The concluding two days were a little less emotionally charged, as the partners discussed the implementation of the training program within the different countries as well as the dissemination of the final outputs. The project will conclude in September 2019 and plans are underway to present the findings through: setting up local events within the representative countries; writing one technical and one academic paper for the varied audiences; and delivering presentations at international conferences. So far two conferences have been targeted for 2019: the International MinD Conference “Designing with and for People with Dementia: Wellbeing, Empowerment and Happiness,” held in Germany, and the Open Living Lab Days “Co-creating innovation: scaling up from Local to Global” in Greece.  However, given the positive feedback the project has received to date, it is likely that more opportunities for international dissemination will present themselves in the future.

Exciting times await!

By Irma Konovalova





New ‘DEALTS 2’ dementia education protocol paper by ADRC team

Many congratulations to Dr Michelle Heward, Dr Michele Board, Ashley Spriggs and Pro Jane Murphy from the ADRC for their new publication ‘Design and evaluation protocol for ‘DEALTS 2’: a simulation-based dementia education intervention for acute care settings’ in International Psychogeriatrics.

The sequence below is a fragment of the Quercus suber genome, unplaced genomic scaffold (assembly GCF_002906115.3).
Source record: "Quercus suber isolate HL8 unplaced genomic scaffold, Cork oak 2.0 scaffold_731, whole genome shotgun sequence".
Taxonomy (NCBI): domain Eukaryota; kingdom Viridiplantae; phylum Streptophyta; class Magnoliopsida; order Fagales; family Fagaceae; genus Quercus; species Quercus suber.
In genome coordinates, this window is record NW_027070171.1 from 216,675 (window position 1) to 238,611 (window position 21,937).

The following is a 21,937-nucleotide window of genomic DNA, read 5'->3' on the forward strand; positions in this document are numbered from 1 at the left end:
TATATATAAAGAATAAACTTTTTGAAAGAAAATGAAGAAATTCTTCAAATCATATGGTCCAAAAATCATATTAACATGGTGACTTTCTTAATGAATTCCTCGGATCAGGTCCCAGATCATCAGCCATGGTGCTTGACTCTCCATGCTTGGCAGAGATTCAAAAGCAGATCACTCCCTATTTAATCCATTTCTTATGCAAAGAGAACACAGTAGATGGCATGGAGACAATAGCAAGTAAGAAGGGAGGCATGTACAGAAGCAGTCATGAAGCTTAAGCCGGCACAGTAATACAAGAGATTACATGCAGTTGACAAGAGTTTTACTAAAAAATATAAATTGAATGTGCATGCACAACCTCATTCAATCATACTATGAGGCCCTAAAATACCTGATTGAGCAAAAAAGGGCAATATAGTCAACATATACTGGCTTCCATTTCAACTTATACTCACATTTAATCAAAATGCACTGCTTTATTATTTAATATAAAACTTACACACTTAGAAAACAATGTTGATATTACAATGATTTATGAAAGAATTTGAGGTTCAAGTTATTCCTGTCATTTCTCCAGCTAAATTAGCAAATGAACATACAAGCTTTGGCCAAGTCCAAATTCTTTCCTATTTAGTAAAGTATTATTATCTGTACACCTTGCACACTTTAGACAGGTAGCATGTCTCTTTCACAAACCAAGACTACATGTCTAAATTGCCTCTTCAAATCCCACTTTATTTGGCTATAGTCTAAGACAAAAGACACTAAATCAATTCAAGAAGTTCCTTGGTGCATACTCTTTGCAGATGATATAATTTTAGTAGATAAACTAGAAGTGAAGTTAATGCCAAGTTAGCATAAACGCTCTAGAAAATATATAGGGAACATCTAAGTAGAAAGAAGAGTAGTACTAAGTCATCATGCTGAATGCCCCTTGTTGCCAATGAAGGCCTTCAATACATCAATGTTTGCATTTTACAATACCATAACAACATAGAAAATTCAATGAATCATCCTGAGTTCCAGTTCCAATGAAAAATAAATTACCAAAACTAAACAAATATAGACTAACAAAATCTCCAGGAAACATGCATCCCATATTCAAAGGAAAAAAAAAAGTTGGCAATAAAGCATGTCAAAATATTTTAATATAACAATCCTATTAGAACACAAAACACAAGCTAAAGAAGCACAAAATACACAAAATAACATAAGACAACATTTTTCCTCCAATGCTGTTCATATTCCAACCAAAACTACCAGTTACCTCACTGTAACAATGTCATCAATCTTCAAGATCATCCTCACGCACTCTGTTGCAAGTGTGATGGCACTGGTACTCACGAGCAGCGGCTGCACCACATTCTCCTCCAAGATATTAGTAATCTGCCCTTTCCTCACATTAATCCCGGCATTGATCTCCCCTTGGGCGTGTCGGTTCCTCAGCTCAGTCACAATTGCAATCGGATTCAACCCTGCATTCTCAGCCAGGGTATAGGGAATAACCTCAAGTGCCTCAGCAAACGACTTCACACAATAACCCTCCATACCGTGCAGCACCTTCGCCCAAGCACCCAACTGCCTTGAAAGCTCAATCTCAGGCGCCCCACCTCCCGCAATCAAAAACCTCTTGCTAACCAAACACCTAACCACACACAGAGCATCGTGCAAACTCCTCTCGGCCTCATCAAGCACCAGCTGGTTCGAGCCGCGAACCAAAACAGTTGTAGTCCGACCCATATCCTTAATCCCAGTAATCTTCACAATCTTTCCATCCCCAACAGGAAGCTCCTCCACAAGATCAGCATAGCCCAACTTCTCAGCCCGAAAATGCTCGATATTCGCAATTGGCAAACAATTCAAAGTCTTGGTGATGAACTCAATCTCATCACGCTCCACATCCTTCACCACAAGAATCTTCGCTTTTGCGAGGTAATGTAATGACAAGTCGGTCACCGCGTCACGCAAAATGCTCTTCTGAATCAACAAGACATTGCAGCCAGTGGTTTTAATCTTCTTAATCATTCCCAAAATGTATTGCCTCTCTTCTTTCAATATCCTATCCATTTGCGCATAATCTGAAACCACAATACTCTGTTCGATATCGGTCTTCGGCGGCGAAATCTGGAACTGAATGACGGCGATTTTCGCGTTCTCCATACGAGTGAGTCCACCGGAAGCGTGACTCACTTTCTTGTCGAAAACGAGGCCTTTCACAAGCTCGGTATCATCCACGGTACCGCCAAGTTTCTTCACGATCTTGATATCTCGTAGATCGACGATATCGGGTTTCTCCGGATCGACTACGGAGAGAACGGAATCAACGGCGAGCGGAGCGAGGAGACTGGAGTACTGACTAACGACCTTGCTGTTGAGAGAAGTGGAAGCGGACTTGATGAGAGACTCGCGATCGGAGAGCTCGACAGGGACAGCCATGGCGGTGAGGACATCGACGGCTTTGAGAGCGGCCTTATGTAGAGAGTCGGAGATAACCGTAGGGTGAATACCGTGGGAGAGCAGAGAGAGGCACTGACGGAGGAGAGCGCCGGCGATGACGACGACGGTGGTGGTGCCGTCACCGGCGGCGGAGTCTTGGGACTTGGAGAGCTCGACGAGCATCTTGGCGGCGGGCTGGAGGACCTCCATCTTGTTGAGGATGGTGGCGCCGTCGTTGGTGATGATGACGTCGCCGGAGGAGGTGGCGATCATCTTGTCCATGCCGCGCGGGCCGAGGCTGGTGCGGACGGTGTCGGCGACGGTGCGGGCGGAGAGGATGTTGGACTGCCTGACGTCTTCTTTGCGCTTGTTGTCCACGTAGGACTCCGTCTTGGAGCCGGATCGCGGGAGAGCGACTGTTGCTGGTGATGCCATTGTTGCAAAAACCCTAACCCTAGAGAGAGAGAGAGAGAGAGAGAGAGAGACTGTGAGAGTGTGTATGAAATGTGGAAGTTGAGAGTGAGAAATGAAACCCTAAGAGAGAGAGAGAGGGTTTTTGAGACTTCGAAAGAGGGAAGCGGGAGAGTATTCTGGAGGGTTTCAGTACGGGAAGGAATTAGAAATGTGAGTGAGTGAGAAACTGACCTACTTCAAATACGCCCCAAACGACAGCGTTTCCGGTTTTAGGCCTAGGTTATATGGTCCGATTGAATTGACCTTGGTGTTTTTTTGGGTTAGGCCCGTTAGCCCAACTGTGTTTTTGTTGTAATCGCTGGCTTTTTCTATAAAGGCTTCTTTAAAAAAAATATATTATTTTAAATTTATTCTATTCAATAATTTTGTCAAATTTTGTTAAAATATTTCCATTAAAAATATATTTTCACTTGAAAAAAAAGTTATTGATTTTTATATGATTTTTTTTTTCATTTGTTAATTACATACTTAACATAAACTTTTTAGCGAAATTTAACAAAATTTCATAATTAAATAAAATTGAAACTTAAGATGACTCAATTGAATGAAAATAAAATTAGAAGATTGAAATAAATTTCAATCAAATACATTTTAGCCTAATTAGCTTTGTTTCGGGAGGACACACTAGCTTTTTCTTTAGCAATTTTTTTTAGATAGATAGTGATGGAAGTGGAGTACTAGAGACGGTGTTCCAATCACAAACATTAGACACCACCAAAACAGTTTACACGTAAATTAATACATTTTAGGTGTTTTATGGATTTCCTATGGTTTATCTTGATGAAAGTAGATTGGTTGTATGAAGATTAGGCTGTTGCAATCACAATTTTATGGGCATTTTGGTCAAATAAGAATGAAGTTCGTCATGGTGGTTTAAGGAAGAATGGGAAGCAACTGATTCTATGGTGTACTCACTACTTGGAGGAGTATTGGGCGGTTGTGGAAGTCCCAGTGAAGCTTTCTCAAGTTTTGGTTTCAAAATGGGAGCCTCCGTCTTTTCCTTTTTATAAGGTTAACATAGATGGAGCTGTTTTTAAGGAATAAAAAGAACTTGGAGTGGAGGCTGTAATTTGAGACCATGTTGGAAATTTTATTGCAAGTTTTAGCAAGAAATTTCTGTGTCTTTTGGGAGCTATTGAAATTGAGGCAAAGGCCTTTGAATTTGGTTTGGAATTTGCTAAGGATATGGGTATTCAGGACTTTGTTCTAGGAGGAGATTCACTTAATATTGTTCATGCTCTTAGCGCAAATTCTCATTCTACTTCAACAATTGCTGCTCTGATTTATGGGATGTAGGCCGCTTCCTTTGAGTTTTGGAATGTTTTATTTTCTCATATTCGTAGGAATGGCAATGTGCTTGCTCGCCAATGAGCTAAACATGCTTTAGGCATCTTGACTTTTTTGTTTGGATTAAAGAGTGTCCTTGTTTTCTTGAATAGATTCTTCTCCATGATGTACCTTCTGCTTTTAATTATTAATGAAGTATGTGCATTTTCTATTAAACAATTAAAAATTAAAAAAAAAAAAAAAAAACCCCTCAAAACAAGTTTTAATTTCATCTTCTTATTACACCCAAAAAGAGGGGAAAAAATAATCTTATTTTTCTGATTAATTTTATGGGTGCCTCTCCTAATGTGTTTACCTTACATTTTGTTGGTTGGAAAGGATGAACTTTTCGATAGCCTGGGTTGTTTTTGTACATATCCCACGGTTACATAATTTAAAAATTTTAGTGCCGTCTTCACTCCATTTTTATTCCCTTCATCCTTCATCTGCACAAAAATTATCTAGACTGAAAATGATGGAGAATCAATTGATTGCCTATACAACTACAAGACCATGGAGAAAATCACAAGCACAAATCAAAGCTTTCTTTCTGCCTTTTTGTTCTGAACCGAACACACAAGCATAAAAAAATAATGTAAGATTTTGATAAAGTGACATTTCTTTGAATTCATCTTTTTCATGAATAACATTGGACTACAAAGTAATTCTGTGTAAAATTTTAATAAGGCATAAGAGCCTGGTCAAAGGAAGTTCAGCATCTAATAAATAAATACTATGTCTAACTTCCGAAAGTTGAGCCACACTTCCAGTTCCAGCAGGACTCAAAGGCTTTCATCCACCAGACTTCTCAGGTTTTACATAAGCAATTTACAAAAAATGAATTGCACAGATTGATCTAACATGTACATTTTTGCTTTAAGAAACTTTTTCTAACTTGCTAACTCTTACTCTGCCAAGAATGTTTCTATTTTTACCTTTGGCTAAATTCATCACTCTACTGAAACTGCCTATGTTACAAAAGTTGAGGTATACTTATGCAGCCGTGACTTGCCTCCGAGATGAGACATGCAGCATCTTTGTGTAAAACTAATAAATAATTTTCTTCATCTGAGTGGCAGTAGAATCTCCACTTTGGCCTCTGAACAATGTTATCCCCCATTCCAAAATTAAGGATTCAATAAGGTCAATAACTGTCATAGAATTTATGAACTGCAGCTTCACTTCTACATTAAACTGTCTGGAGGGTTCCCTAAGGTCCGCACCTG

The team was commissioned by Health Education England (HEE) to develop and evaluate ‘DEALTS 2’, a national simulation-based education toolkit informed by the Humanisation Values Framework, developed at Bournemouth University and based on an experiential learning approach to facilitate positive impacts on practice. This paper describes the process of developing DEALTS 2 and the protocol for evaluating the impact of this intervention on practice across England.

The paper was published online on 3rd January 2019:

Using drama and storytelling in dementia care: Kick-off meeting for ERASMUS+ 2018 funded project

Using drama and storytelling in dementia care: Kick-off meeting for ERASMUS+ 2018 funded project

Last week, Dr Ben Hicks, I and the European partners from Greece, Romania, Bulgaria and Ireland began the ERASMUS+ 2018 funded project, exploring drama and storytelling in dementia care. The kick-off meeting was held in Bucharest, Romania, where all partners met to discuss the implementation of the project and establish targets for the next two years.